The first aspect of bankruptcy and credit each person should be aware of is the time a bankruptcy remains recorded in public courts. 20 years.
Credit reporting agencies will reflect this information on your credit report for 10 years. The intended purpose of credit counseling is to help the bankruptcy petitioner develop fundamental financial management skills, in the hope of avoiding further monetary difficulties in the future.
The U.S. Justice Department oversees a program governed through the U.S. Trustees Office, which grants approval to agencies to provide the compulsory credit counseling courses for prospective bankruptcy petitioners. The word prospective is accentuated here because until you successfully complete this credit counseling, your bankruptcy petition will not be discharged. This is required regardless of the type of bankruptcy chapter you intend on filing.
You must seek credit counseling from an agency on the approved list of vendors. Be aware that it is your sole responsibility to pay for the training. Failure to comply will result in a dismissal of your bankruptcy petition.
Credit Counseling Briefing:
Under the Bankruptcy Abuse Prevention and Consumer Protection Act of 2005, (BAPCPA) people seeking the protection of the U.S. bankruptcy courts must comply with certain rules as they relate specifically to the Internal Revenue Service (IRS).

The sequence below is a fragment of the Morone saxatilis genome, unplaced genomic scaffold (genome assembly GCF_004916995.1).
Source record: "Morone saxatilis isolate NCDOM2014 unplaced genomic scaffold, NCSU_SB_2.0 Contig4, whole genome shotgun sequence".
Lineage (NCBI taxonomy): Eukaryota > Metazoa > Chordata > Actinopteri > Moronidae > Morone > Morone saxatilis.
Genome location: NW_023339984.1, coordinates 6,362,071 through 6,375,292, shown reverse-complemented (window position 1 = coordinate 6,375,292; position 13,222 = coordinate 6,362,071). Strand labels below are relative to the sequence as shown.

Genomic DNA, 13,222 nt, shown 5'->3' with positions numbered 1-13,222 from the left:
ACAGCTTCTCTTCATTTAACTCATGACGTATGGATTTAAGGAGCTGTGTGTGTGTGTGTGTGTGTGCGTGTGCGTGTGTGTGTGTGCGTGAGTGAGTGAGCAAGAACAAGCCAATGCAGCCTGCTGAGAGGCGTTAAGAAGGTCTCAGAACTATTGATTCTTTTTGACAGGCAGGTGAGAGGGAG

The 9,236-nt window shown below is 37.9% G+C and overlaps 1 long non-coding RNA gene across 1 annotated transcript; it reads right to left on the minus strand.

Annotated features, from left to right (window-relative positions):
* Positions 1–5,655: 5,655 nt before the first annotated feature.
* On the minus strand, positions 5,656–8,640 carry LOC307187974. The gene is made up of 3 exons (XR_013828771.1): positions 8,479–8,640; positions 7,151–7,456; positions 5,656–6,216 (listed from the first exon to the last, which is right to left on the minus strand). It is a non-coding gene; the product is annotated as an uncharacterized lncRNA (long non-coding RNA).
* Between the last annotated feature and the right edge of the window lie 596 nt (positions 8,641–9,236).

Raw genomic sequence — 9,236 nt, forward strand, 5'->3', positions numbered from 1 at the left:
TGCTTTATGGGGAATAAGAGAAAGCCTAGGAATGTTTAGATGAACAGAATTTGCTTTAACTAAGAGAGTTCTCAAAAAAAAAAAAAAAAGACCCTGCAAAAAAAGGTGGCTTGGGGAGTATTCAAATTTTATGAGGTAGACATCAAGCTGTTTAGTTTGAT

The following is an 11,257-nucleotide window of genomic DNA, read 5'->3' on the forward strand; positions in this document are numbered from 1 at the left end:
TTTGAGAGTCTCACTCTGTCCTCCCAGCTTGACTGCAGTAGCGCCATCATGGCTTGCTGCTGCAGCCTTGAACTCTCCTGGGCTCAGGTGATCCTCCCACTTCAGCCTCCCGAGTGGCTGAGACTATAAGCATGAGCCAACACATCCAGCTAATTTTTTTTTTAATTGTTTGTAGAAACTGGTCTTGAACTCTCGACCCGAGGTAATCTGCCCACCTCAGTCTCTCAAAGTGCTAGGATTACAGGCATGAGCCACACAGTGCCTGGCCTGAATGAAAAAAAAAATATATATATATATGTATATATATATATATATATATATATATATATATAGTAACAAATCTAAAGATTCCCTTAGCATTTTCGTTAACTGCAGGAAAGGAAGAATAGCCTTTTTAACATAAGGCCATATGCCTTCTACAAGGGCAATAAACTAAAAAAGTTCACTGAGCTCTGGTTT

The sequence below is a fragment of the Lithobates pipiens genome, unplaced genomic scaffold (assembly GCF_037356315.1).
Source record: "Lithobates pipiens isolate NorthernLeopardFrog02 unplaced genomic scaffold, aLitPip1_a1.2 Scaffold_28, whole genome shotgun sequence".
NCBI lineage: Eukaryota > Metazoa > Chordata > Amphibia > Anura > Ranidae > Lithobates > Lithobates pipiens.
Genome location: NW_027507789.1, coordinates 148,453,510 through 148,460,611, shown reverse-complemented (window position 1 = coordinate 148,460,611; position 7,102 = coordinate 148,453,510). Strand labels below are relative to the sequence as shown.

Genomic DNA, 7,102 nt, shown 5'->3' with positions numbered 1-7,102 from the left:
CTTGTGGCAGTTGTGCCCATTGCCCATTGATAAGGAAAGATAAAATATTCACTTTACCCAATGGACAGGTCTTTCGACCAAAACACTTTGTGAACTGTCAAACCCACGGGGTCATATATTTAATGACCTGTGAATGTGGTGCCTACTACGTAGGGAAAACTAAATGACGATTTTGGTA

All bankruptcy petitioners must:
The Bankruptcy Trustee will request the IRS's Centralized Insolvency Operation to certify your tax returns, and any outstanding balance. The IRS will notify the Trustee within 60 days if the tax returns are accepted, or will be challenged.
The bankruptcy petitioner will be told within 180 days from the date of the initial request, of any delinquent taxes that are due.
The amount of your tax liability varies with the type of bankruptcy filed. The court and the IRS will determine your repayment plan for the IRS.
The IRS at their discretion may seek an order converting a Chapter 7 bankruptcy to a Chapter 13 bankruptcy. Should the IRS suspect fraudulent activities associated with the filing of tax returns, or for any other reason, which they deem the petitioner out of compliance with the rules, the IRS, may request a total dismal of the bankruptcy petition.
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